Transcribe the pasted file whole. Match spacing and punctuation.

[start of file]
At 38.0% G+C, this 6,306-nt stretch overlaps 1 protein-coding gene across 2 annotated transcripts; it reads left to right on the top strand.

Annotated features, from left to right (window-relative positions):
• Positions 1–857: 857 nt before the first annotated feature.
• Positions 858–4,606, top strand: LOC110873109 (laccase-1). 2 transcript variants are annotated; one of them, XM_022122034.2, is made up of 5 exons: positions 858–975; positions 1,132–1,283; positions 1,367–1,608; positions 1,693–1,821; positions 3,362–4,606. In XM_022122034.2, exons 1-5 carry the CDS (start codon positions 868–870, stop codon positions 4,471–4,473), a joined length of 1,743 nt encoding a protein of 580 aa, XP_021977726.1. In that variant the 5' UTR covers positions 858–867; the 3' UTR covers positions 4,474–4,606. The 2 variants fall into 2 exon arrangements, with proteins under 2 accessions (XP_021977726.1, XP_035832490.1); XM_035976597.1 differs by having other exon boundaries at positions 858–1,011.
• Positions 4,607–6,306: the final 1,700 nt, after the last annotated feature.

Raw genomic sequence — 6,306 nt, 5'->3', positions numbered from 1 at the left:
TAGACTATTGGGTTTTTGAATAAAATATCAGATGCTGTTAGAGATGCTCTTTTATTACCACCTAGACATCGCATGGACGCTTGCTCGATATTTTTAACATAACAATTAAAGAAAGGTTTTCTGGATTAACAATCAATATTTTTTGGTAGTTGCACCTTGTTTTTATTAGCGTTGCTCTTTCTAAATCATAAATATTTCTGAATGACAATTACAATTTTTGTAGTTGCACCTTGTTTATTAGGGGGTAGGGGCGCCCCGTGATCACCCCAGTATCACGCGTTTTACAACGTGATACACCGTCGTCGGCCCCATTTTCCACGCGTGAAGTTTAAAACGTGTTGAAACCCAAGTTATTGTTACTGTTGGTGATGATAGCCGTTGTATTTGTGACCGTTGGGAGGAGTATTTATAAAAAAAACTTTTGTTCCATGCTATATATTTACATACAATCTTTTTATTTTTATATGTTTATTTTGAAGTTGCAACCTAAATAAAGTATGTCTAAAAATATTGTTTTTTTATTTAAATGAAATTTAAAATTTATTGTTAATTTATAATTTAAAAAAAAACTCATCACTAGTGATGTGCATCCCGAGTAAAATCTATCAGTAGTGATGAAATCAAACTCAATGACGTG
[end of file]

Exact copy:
At 38.0% G+C, this 6,306-nt stretch overlaps 1 protein-coding gene across 2 annotated transcripts; it reads left to right on the top strand.

Annotated features, from left to right (window-relative positions):
• Positions 1–857: 857 nt before the first annotated feature.
• Positions 858–4,606, top strand: LOC110873109 (laccase-1). 2 transcript variants are annotated; one of them, XM_022122034.2, is made up of 5 exons: positions 858–975; positions 1,132–1,283; positions 1,367–1,608; positions 1,693–1,821; positions 3,362–4,606. In XM_022122034.2, exons 1-5 carry the CDS (start codon positions 868–870, stop codon positions 4,471–4,473), a joined length of 1,743 nt encoding a protein of 580 aa, XP_021977726.1. In that variant the 5' UTR covers positions 858–867; the 3' UTR covers positions 4,474–4,606. The 2 variants fall into 2 exon arrangements, with proteins under 2 accessions (XP_021977726.1, XP_035832490.1); XM_035976597.1 differs by having other exon boundaries at positions 858–1,011.
• Positions 4,607–6,306: the final 1,700 nt, after the last annotated feature.

Raw genomic sequence — 6,306 nt, 5'->3', positions numbered from 1 at the left:
TAGACTATTGGGTTTTTGAATAAAATATCAGATGCTGTTAGAGATGCTCTTTTATTACCACCTAGACATCGCATGGACGCTTGCTCGATATTTTTAACATAACAATTAAAGAAAGGTTTTCTGGATTAACAATCAATATTTTTTGGTAGTTGCACCTTGTTTTTATTAGCGTTGCTCTTTCTAAATCATAAATATTTCTGAATGACAATTACAATTTTTGTAGTTGCACCTTGTTTATTAGGGGGTAGGGGCGCCCCGTGATCACCCCAGTATCACGCGTTTTACAACGTGATACACCGTCGTCGGCCCCATTTTCCACGCGTGAAGTTTAAAACGTGTTGAAACCCAAGTTATTGTTACTGTTGGTGATGATAGCCGTTGTATTTGTGACCGTTGGGAGGAGTATTTATAAAAAAAACTTTTGTTCCATGCTATATATTTACATACAATCTTTTTATTTTTATATGTTTATTTTGAAGTTGCAACCTAAATAAAGTATGTCTAAAAATATTGTTTTTTTATTTAAATGAAATTTAAAATTTATTGTTAATTTATAATTTAAAAAAAAACTCATCACTAGTGATGTGCATCCCGAGTAAAATCTATCAGTAGTGATGAAATCAAACTCAATGACGTG